Author Archive

Sampling the local-foods debate

A recent post, “The Eat-Local Backlash,” has stirred up some good conversation over on (thanks to BALLE for tipping me off to the blog entry). I encourage you to read both the post and the comments to sample the debate that is emerging over the local foods movement.

The author addresses specific efforts to debunk the claim that shorter distances between food and plate — “food miles” — mean fewer carbon emissions. The commenters take the discussion in numerous other directions, including whether it is better to buy local non-organic versus non-local organic or whether it is immoral to stop buying food from impoverished African farmers in favor of growing and buying locally. I agree with the guy who writes:

“I do think we’re going to be seeing more and more clashes over competing ‘goods’ (reducing carbon emissions and alleviating poverty).”

Speaking of the local-foods movement, the blog author thinks the visible criticism it is getting now in places like the Economist and NY Times is a good sign:

“Just as you’re not really famous until you’ve been rumored to be gay or on drugs, a movement hasn’t come into its own until it’s drawn a formidable entourage of detractors.”

Just getting high-profile media to openly examine the tradeoffs between localized and globalized food economies is indeed a sign of progress. I am optimistic this argument will expand into a much broader mainstream conversation around the merits of turning to local producers for not just food, but for an increasing share of all the goods and services we consume.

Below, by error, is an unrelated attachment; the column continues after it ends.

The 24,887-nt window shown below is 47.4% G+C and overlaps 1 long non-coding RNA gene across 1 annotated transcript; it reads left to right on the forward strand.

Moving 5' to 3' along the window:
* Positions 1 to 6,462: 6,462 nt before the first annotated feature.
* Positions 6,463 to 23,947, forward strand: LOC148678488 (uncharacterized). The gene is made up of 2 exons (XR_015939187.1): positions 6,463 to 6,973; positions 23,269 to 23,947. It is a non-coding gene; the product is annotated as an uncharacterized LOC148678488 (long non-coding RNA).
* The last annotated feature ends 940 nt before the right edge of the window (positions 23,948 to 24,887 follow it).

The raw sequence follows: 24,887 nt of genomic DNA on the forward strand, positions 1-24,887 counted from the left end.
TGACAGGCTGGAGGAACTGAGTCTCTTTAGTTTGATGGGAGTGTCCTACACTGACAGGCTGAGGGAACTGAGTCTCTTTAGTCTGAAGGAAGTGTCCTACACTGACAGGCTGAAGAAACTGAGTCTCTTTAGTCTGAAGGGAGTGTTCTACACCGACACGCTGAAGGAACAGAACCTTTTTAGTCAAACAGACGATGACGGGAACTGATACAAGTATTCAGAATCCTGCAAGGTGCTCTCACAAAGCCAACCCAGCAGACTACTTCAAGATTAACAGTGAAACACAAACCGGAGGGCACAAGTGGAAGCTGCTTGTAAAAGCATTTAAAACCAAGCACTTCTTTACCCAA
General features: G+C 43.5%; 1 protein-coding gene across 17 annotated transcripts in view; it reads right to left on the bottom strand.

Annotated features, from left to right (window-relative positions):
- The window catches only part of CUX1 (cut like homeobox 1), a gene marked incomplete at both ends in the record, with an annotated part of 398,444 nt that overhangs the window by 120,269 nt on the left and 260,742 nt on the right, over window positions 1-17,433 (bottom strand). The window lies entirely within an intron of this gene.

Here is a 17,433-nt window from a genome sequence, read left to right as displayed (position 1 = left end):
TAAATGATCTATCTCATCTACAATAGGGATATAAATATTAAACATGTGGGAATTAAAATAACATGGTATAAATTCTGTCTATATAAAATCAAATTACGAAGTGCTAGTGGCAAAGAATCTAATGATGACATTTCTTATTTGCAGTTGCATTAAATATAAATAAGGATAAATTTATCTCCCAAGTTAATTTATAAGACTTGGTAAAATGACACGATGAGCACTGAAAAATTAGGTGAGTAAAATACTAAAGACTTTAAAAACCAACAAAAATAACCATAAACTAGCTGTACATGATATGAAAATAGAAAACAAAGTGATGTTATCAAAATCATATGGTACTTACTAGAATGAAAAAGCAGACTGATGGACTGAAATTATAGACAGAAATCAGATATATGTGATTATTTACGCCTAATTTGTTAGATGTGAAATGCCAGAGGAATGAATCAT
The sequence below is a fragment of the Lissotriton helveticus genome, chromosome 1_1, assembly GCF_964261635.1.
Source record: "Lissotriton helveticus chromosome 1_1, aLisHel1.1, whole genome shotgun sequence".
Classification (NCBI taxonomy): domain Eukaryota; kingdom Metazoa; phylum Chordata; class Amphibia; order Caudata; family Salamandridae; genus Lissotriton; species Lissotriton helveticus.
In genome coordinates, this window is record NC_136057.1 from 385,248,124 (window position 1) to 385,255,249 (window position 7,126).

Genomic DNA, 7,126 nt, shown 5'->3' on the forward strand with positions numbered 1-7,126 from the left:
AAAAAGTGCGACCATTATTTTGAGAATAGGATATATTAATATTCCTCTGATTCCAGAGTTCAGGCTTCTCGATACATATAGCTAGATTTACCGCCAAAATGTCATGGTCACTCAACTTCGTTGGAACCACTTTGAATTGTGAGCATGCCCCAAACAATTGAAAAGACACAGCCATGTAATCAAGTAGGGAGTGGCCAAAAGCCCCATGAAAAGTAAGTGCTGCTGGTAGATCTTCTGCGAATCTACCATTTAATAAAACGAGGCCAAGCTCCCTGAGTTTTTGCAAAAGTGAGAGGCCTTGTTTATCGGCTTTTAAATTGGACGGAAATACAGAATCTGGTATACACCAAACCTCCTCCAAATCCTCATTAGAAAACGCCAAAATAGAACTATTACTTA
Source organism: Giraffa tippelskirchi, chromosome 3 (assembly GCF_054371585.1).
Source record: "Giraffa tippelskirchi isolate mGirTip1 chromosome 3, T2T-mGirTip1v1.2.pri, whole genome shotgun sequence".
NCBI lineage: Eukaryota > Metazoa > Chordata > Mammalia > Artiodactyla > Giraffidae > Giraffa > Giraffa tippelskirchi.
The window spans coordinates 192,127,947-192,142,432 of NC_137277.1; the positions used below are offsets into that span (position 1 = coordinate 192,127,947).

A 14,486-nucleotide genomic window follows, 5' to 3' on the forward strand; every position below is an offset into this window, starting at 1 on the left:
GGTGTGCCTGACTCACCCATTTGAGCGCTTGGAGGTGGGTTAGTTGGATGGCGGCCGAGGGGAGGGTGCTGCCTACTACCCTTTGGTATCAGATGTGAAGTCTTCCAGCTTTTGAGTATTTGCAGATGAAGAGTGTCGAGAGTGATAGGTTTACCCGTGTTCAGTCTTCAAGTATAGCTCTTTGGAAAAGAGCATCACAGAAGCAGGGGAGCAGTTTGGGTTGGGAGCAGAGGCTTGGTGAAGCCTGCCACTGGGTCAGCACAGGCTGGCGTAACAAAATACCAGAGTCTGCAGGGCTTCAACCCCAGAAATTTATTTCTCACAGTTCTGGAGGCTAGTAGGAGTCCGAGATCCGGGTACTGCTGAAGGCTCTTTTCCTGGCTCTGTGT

Global warming? No, things are just peachy in Georgia

Not to belabor my post from yesterday, but if you really want to see what a completely empty green cup looks like, check out the Georgia Legislature. While most other states are asking how they can slow or prevent climate change, a Georgia House committee this week held a hearing titled “Global Warming: Debunking the Myth or a Need for Climate Change Policy.” And the majority conclusion?

“Climate scientists and environmental activists like former Vice President Al Gore are alarmists. They use flawed statistical models to predict a catastrophic future of thawed glaciers, super-charged hurricanes, swamped coastlines and scorched crops.”

Turns out three of the four panelists invited by the Republican-led committee are among “the nation’s leading skeptics on climate-change science.” So no one could be too surprised by the testimony. As the debunkers convened in their cool majority, legislative reporters took note of Tuesday’s weather: “a 98-degree day during a record-setting heat wave.”

Friday, August 24th, 2007
Posted in Climate Change, Politics | No Comments »

The half-full, half-empty view from Oregon

Opinion makers at The Oregonian today offer differing takes on Oregon’s green reputation.

A self-described “glass-half-empty kind of guy,” columnist Steve Duin (URL unavailable) cites Oregon’s toothless Department of Environmental Quality, befouled Willamatte River and wind turbine opponents in the Columbia River Gorge. Then he concludes, “Green? Us? Please. Smug? Definitely. But as far as Oregon’s reputation as an environmental pacesetter? Way overrated.”